Despite the best of care and luck, your skin is going to age. That’s just how the cookie crumbles. But you know what? Crumbled cookies are still delicious—you just have to know how to use them. I had to completely change a lot of what worked for me before to accommodate the ever-evolving me. So here are some beauty changes you may want to consider for your aging skin.
When I tell you creams are an aging girl’s best friend, believe me—I practice what I preach. I moved recently, and when I did I took the opportunity to whittle down my makeup collection to only the things that worked for me now. Not the things that sparked joy, because that would have been everything, just the things that worked period.
I ended up parting ways with an embarrassing amount of product (three large shopping totes full!). What made the cut were all of my cream products. You just cannot beat the smooth glowy finish of a cream blush, the smooth blend of a cream shadow, or the consistent application of a non-skipping, non-dragging cream eyeliner. It cleared up a lot of room on my vanity, and made me feel consistently better about myself each time I was in front of the mirror. No more struggling and fighting with product—the remaining soldiers all fell into line beautifully.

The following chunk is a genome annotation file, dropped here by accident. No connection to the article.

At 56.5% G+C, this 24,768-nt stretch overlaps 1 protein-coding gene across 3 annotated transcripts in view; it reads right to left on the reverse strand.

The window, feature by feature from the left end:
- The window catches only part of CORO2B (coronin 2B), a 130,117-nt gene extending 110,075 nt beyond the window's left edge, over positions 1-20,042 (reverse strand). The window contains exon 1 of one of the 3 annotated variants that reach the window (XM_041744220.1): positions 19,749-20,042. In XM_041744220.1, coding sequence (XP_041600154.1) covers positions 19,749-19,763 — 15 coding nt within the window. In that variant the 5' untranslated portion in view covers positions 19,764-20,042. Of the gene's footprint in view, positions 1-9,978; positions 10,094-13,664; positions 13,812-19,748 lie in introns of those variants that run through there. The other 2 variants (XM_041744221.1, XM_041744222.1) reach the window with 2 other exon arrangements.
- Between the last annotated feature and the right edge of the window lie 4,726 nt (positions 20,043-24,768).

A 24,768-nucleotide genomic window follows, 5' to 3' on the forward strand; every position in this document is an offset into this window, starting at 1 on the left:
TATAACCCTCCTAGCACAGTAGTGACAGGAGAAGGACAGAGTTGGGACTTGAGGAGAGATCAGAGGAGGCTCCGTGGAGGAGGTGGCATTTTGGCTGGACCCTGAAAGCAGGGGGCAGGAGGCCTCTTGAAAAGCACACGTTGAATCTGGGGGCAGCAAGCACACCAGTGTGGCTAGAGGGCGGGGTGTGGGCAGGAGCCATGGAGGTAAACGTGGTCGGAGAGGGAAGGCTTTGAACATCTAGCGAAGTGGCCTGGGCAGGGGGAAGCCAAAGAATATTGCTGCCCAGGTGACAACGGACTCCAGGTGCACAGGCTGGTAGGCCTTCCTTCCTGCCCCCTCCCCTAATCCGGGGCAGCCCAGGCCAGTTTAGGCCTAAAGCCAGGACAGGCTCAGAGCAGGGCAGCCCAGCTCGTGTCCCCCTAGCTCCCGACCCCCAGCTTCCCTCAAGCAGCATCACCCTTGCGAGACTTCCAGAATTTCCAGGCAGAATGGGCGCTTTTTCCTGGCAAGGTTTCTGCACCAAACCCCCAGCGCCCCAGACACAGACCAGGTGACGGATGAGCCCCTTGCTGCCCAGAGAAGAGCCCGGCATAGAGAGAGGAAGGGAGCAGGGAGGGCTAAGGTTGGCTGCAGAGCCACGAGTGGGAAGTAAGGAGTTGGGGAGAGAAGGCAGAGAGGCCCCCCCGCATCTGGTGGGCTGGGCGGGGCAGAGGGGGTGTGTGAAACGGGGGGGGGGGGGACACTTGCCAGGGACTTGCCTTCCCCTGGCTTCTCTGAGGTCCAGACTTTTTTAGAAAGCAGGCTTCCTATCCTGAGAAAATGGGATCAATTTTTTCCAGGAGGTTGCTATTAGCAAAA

Rethink Your Technique
I’ve also said goodbye to some beauty applications that formerly served me well but just don’t work for aging skin anymore no matter how hard I try. Eyeliner all the way across the lid? Maybe five years ago. Now it’s the outer and inner corners only. The middle stays free of liner, and instead a thick coating of mascara connects the two. My lid is far too hooded to pull off a full line anymore.